7.87 Another concern relates to the potential breadth of the ‘urging’ offences in s 80.2 of the Criminal Code. The MEAA asked whether journalists ‘who directly quote 100 Media Entertainment and Arts Alliance, Submission SED 28, 10 April 2006; Victoria Legal Aid, Submission SED 43, 13 April 2006; Australian Screen Directors Association, Submission SED 51, 10 April 2006; B Saul, Submission SED 52, 14 April 2006; John Fairfax Holdings Ltd, News Limited and Australian Associated Press, Submission SED 56, 18 April 2006, which was endorsed in Australian Broadcasting Corporation, Submission SED 49, 20 April 2006; Public Interest Advocacy Centre, Submission SED 57, 18 April 2006; Free TV Australia, Submission SED 59, 19 April 2006; Australian Vice-Chancellors’ Committee, Submission SED 60, 25 April 2006; N Roxon MP Shadow AttorneyGeneral, Submission SED 63, 28 April 2006; Media Organisations, Consultation, Sydney, 28 March 2006; Human Rights Lawyers, Consultation, Sydney, 29 March 2006.

101 John Fairfax Holdings Ltd, News Limited and Australian Associated Press, Submission SED 56, 18 April

2006. Agreement with this position was expressed in Australian Broadcasting Corporation, Submission SED 49, 20 April 2006. See also Free TV Australia, Submission SED 59, 19 April 2006.

102 Public Interest Advocacy Centre, Submission SED 57, 18 April 2006.

103 Media Entertainment and Arts Alliance, Submission SED 28, 10 April 2006. See also, Victoria Legal Aid, Submission SED 43, 13 April 2006; Public Interest Advocacy Centre, Submission SED 57, 18 April 2006.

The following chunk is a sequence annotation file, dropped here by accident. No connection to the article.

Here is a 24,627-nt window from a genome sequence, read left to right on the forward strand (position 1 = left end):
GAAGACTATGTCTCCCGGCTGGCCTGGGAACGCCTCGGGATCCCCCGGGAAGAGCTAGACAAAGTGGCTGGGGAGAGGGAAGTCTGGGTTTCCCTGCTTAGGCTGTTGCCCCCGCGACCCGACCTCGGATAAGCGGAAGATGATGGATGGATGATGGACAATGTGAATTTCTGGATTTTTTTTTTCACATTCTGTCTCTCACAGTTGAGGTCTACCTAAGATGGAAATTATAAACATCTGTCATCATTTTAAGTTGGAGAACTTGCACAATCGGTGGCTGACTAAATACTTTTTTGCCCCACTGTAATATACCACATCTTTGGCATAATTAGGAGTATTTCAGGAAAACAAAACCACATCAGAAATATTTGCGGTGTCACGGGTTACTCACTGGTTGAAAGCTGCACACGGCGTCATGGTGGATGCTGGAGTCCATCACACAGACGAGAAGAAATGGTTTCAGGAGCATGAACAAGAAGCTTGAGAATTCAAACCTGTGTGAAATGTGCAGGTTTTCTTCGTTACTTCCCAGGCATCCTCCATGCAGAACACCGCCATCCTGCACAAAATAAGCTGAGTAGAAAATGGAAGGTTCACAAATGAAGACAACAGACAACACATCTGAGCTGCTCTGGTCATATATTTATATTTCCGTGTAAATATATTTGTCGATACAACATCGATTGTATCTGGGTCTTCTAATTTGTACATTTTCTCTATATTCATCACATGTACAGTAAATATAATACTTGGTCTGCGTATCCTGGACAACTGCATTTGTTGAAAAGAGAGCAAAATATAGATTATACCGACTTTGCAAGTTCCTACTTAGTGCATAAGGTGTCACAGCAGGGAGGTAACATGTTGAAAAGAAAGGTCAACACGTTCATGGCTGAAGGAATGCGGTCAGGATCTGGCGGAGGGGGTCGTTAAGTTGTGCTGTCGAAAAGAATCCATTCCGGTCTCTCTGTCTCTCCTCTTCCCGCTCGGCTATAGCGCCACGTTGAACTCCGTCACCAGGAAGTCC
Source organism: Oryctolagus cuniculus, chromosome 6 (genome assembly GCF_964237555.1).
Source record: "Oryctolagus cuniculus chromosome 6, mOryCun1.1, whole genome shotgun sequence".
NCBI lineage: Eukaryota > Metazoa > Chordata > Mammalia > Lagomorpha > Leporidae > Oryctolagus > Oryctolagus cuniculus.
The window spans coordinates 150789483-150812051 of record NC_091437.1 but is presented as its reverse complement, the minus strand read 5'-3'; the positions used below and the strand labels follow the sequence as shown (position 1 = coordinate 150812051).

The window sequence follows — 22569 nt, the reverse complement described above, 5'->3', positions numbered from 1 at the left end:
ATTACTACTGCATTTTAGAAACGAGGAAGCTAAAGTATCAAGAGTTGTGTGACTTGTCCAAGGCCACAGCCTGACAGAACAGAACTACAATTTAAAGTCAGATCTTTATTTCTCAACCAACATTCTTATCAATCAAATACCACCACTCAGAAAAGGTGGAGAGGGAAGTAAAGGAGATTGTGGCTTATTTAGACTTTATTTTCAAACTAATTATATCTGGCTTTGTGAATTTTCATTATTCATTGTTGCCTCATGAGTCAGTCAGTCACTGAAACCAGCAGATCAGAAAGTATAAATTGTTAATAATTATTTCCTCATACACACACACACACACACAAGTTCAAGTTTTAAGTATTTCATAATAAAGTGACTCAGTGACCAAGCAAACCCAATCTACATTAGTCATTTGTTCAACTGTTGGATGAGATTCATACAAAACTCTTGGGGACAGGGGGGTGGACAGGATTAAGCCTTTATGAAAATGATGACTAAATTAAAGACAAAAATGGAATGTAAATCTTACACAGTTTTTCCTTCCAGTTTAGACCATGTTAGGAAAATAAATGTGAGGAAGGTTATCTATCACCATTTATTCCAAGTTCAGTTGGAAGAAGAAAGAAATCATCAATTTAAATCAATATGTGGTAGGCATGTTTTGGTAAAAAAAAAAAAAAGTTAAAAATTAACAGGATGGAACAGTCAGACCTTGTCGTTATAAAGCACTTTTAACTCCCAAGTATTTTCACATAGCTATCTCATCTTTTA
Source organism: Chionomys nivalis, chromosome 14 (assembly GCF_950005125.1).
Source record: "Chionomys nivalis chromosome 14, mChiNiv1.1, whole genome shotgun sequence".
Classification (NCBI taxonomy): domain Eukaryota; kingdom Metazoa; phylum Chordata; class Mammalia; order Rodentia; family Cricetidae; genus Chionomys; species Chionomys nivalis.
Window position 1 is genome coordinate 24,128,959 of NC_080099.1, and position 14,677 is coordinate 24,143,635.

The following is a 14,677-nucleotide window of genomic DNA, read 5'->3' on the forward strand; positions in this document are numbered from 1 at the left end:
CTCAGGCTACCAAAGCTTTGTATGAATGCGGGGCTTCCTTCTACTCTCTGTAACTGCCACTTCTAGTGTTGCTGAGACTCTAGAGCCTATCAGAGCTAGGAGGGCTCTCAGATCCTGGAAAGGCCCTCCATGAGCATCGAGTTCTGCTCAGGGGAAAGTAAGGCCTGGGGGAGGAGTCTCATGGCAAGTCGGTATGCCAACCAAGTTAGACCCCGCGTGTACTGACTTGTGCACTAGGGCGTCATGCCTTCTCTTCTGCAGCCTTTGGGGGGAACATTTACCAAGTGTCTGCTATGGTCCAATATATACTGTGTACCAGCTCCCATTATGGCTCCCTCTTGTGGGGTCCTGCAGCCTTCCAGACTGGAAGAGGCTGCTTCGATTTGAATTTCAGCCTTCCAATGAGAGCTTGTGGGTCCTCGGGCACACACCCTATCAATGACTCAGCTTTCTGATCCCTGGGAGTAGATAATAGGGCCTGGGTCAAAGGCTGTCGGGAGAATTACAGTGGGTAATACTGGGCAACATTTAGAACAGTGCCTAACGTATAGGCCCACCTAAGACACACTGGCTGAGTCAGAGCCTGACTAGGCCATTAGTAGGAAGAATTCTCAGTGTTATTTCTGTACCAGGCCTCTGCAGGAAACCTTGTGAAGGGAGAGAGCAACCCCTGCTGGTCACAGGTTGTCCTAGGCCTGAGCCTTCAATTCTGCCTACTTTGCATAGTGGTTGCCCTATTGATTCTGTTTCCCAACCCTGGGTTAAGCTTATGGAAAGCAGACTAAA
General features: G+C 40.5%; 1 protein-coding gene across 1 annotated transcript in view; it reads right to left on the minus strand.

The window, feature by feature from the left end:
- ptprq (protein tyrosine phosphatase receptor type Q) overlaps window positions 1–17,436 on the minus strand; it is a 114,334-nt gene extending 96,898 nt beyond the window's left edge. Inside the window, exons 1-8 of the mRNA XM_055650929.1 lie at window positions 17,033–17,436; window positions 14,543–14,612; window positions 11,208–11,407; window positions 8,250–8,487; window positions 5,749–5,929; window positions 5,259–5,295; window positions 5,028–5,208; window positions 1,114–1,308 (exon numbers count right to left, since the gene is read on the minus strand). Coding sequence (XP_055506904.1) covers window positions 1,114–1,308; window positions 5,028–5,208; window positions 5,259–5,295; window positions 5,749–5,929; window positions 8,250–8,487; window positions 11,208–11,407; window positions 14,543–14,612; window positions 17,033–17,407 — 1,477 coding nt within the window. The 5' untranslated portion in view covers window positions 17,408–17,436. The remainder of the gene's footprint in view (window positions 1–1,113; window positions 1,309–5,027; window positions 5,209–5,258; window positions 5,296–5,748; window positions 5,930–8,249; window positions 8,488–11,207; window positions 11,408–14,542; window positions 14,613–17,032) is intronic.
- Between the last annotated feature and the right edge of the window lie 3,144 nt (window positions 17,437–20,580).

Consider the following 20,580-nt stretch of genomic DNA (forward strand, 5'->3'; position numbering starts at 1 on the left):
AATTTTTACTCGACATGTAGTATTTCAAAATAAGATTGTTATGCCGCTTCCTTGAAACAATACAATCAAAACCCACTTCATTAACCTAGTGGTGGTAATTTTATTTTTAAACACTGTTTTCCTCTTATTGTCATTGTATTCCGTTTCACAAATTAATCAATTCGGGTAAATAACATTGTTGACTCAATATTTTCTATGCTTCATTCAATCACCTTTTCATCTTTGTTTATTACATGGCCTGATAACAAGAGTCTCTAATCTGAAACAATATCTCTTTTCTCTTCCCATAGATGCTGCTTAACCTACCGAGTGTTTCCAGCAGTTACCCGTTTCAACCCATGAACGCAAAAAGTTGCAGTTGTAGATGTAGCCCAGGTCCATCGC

7. Sedition and Freedom of Expression 161 other people in their stories’ are likely to commit an urging offence, albeit ‘unwittingly’.104 Fairfax, News Ltd and AAP expressed a similar fear, noting that it might become increasingly difficult for the media lawfully to ‘facilitate or contribute to debate on the topic of “terrorism”’.105

7.88 Thirdly, the offences of assisting the enemy in s 80.2(7)–(8) are potentially so broad as to capture conduct that should not be criminalised. The MEAA hypothesised

as follows:

A play sympathetic to Iraqi Insurgents; an article celebrating the Eureka Stockade that draws parallels with the current workplace struggles; cartoonists and commentators giving drawn, written or verbal support or encouragement to groups deemed to be ‘enemies’ of the Commonwealth … could all conceivably be caught by this offence.

Of major concern is that the ‘enemy’ does not have to be an organisation or a country with which a state of war has been declared. It can be one ‘specified by Proclamation made for the purpose of paragraph 80.1(1)(e) to be an enemy at war with the Commonwealth.106

7.89 The AGD rejected criticism that the sedition provisions unduly infringe upon the

ability of the media to operate freely:

Given that the sedition offences always involve intentionally urging violence (either directly or indirectly by assisting an enemy), it is unlikely that the conduct of journalists and media organisations would be captured within these offences.107

7.90 The AGD’s submission also pointed out that, in any event, under existing law ‘the defence of good faith would protect journalists and media organisations that act in good faith’.108 The arts

7.91 A number of stakeholders expressed the concern that the sedition provisions are likely to ‘chill’ free artistic expression by encouraging artists and authors to engage in self-censorship or risk facing prosecution.109 There was a concern that the offences may be interpreted so as to criminalise certain forms of satire, parody and ridicule.110 104 Media Entertainment and Arts Alliance, Submission SED 28, 10 April 2006. See also Free TV Australia, Submission SED 59, 19 April 2006.

105 John Fairfax Holdings Ltd, News Limited and Australian Associated Press, Submission SED 56, 18 April 2006, which was endorsed in Australian Broadcasting Corporation, Submission SED 49, 20 April 2006.